C: They say when you are young (a child) everything can influence you and they are right.  Their influence is what screws with you, confuses you, makes everything complicated.
D: Judaism doesn't provide enough answers. How do you expect a young child to go about his life with no answers just curiosity?
E: I think it sucks because it’s a shallow minded religion. Things that it says don’t work for our generation. Kids don’t want to hear how they can’t do anything enjoyable.
F: I think Judaism itself is fine. The basis of the true religion is
great. But rabbis and sages have made up all these extra rules to add here to the original rules which, because they are man made, might be spoiling the purity of the religion.
G: I don't think the religion sucks, I think that it's not being taught properly. There are people out there distorting it and taking things a little bit too far. I don't think that the extra rules the rabbi's added on a while ago spoils the purity, I think its more all the extra rules being added on NOW.  And while “E” is right about kids not wanting to hear about it now, but often it’s because they don't get what it's really about and don’t understand why they can't do the things they want to do.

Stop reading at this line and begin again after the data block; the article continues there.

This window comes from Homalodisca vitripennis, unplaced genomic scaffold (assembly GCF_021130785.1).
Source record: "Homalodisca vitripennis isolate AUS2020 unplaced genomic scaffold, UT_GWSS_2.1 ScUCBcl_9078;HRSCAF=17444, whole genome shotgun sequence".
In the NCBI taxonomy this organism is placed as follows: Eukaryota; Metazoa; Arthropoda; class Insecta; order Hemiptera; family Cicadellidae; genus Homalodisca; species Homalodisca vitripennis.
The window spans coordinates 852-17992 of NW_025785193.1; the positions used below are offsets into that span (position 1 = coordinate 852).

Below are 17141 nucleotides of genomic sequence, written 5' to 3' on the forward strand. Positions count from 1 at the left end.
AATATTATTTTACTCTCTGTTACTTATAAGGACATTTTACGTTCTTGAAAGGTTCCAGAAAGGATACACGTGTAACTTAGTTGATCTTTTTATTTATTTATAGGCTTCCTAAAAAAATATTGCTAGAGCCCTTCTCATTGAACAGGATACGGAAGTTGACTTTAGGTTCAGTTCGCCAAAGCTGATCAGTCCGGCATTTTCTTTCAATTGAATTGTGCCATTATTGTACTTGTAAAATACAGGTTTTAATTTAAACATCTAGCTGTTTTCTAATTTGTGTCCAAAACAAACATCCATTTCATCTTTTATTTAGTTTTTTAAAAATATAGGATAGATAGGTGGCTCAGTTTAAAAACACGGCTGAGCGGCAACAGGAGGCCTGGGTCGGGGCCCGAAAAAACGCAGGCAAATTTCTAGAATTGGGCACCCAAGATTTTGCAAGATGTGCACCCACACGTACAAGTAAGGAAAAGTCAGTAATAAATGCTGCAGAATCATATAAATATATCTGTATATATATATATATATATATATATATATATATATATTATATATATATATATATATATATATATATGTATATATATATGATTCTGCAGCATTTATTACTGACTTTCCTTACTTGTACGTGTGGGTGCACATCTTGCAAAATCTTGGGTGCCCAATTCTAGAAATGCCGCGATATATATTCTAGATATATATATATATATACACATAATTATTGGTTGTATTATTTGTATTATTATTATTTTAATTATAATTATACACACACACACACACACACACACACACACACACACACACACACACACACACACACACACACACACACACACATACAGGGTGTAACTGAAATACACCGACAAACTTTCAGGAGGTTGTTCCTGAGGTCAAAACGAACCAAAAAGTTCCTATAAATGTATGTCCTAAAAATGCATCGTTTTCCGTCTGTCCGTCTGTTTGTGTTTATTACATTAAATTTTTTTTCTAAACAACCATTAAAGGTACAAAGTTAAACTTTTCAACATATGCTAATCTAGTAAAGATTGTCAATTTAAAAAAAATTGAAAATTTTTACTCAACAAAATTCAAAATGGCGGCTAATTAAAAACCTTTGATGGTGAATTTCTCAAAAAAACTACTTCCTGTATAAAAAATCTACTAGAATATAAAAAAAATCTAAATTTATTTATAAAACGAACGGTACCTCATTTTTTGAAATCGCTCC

H: Know ANYBODY who teaches it well? Can’t say I know any one or any rabbi who does.
I: In short I find even when you do all the right things it still seems to be a dark world, and basically that’s why I think it’s all (feces).
J: Judaism is awesome, it’s just the people who represent it nowadays are stuck in a steel box and are doing it all wrong. But Judaism in and of itself is beautiful. If it was taught in the right way people would be a lot more into it.
K: Judaism is creator, angles, spirits, mysticism, heaven,.... But it’s based on ancient culture.
L: What the rabbi's added in the times of the Gemara isn't bad at all, it's just as pure as the rest of the Torah. But people are adding on their own stuff and taking it too far now, which is wrong.

Some of the complaints may seem like they are merely used as excuses to facilitate negative behavior, but when you look deeper at the contents of many of the complaints, you'll see a common theme.
 - The seeming incongruity between the modern world and what is perceived to be an antiquated system.
 - The unbearable hypocritical messages that adults and authority figures send to our youth
 - The idea that some of these kids feel stifled in their curiosity, and that maybe are yearning for more